By Matt Vallone, Director of Research and Analysis
Main Story: Senate to Wrap up FY 2019 NDAA as bill heads towards early Conference Committee
After a prolonged debate, the Senate passed its version of the FY 2019 National Defense Authorization Act on Monday evening. This legislation, now named the “John S. McCain National Defense Authorization Act for Fiscal Year 2019,” provides guidelines for overall defense spending for FY 2019, as well as laying out a variety of policy and reporting requirements. The bill now goes to conference committee, where members reconcile House and Senate versions of the NDAA. Next week we will provide a detailed breakdown comparing investment priorities in both bills. But for this week we will explain why it took the Senate almost two weeks to pass the NDAA, while the House was able to do so in just a few days.
Fundamentally, the House and Senate operate on very different principles. The basic, driving premise of the House of Representatives is “that a majority of Members should ultimately be able to work their will on the floor.” While the agenda of the modern House is tightly controlled by the Speaker, once legislation is on the floor this principle will be borne out, allowing a majority to move forward towards passage fairly quickly. This, and a tightly controlled procedure for determining what will be allowed on the floor, is how the House is able to dispose of a “record number of amendments” and pass the NDAA.
Conversely, the Senate’s core principle is that the rights of the individual Senator are paramount. A single Senator can object to the Senate moving forward on almost any legislative measure, requiring a vote to “invoke cloture” that cuts off debate on the measure, requires 60 votes for passage, and then provides for an additional 30 hours of debate time. These requirements create a strong impetus for negotiations and achieving consensus. The Senate NDAA fell afoul of this requirement, as various individual senators sought to force consideration of their amendments. In response, Senate leadership managed a balance of negotiations and cloture votes to eventually work their way through the bill. However, the process for doing so took time, creating the delays in passage. While it may seem as though this process was time-consuming relative to how quickly the Senate can move on must-pass bills (such as funding CRs or Omnibuses), this really is not unusual and reflects the nature of the Senate as an institution.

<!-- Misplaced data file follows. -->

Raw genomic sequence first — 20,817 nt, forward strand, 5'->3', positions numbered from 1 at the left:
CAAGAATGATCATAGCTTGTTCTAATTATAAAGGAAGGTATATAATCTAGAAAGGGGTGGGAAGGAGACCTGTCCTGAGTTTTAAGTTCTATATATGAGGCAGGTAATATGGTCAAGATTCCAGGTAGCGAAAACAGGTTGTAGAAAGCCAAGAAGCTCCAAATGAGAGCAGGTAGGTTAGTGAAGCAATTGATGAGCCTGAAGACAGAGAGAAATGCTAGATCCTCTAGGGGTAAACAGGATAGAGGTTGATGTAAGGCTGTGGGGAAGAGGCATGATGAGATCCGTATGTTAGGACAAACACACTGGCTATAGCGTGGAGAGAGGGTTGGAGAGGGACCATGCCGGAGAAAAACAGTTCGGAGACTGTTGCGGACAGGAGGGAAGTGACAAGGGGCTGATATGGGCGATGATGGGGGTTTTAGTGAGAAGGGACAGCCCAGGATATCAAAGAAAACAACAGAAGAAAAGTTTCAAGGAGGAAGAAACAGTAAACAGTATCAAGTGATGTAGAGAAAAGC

House Activity – The House will consider two immigration bills this week, one supported by conservatives and one reflecting a leadership proposal that should appeal to moderate Republicans. It is unlikely either of these pieces of legislation will pass and neither would likely avoid a filibuster in the Senate.
Senate Activity – The Senate finished up consideration of the NDAA on Monday and will now turn its attention to its version of the appropriations minibus the House passed earlier this month.
- 6/19 “Nomination – Lt. General Austin S. Miller”, Full Committee Hearing, SD-G50 Dirksen, 930am
- 6/20 “Military Health System Reform: Pain Management, Opioids Prescription Management and Reporting Transparency”, Military Personnel Subcommittee Hearing, 2212 Rayburn, 330pm
- 6/21 “Military Technology Transfer: Threats, Impacts, and Solutions for the Department of Defense”, Full Committee Hearing, 2118 Rayburn, 10am
- 6/21 “Aviation Mishap Prevention – A Progress Report” Readiness Subcommittee Hearing, 2212 Rayburn, 330pm
- 6/22 “Space Situational Awareness: Whole of Government Perspectives on Roles and Responsibilities”, Strategic Forces Subcommittee Hearing, 9am
- No hearings this week
- No hearings this week
Government Activity Round-up
Nothing new from the CBO this week. However, there are three interesting GAO reports. First , the GAO looked at the data management practices of the Manufacturing and Industrial Base Policy (MIBP) office in DoD. This office is responsible for growing and sustaining the defense industrial base. GAO found that there are significant issues in MIBP’s data systems and, unrelatedly, relies on contract staff to support its workforce, but “that these contractors may not access business-sensitive data”, putting limitations on their effectiveness. Full report here. The second report was a review of the administration’s 2015 and 2017 update for Nuclear Proliferation Verification Monitoring. These plans (which GAO takes pain to point out “were two and four pages long”) did not meet basic reporting requirements. Full, eleven-page GAO report here. Lastly, GAO did a report on the state of the Federal cybersecurity workforce. Under the Federal Cybersecurity Workforce Assessment Act of 2015, the Office of Personnel Management (OPM) was required to create a coding structure to manage federal cybersecurity positions. In response, agencies were asked to submit reports of their current alignment with OPM’s proposed coding and structure. As GAO details, OPM submitted its requirements late and subsequently revised them, and many of the required agencies did not or could not submit full responses. In response GAO has put together 30 recommendations to attempt to ensure those agencies able to submit will fully implement the law. Full report here.
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